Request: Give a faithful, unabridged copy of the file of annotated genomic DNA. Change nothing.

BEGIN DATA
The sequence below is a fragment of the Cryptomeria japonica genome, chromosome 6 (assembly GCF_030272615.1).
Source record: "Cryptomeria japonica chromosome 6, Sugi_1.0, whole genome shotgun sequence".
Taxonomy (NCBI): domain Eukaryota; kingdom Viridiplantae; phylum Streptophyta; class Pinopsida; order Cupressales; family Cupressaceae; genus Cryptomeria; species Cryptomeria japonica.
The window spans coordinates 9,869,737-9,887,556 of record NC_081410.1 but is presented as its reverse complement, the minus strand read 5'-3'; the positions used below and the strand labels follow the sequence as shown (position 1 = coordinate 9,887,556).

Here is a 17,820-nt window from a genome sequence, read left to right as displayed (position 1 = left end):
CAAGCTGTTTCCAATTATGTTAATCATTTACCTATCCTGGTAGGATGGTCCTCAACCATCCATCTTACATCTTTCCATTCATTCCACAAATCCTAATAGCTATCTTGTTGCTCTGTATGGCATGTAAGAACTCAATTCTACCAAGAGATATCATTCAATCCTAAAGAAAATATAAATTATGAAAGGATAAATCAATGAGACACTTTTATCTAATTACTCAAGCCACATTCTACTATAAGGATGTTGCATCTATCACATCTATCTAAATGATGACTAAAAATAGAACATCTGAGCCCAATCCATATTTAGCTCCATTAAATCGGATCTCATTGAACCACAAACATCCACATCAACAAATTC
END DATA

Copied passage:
The sequence below is a fragment of the Cryptomeria japonica genome, chromosome 6 (assembly GCF_030272615.1).
Source record: "Cryptomeria japonica chromosome 6, Sugi_1.0, whole genome shotgun sequence".
Taxonomy (NCBI): domain Eukaryota; kingdom Viridiplantae; phylum Streptophyta; class Pinopsida; order Cupressales; family Cupressaceae; genus Cryptomeria; species Cryptomeria japonica.
The window spans coordinates 9,869,737-9,887,556 of record NC_081410.1 but is presented as its reverse complement, the minus strand read 5'-3'; the positions used below and the strand labels follow the sequence as shown (position 1 = coordinate 9,887,556).

Here is a 17,820-nt window from a genome sequence, read left to right as displayed (position 1 = left end):
CAAGCTGTTTCCAATTATGTTAATCATTTACCTATCCTGGTAGGATGGTCCTCAACCATCCATCTTACATCTTTCCATTCATTCCACAAATCCTAATAGCTATCTTGTTGCTCTGTATGGCATGTAAGAACTCAATTCTACCAAGAGATATCATTCAATCCTAAAGAAAATATAAATTATGAAAGGATAAATCAATGAGACACTTTTATCTAATTACTCAAGCCACATTCTACTATAAGGATGTTGCATCTATCACATCTATCTAAATGATGACTAAAAATAGAACATCTGAGCCCAATCCATATTTAGCTCCATTAAATCGGATCTCATTGAACCACAAACATCCACATCAACAAATTC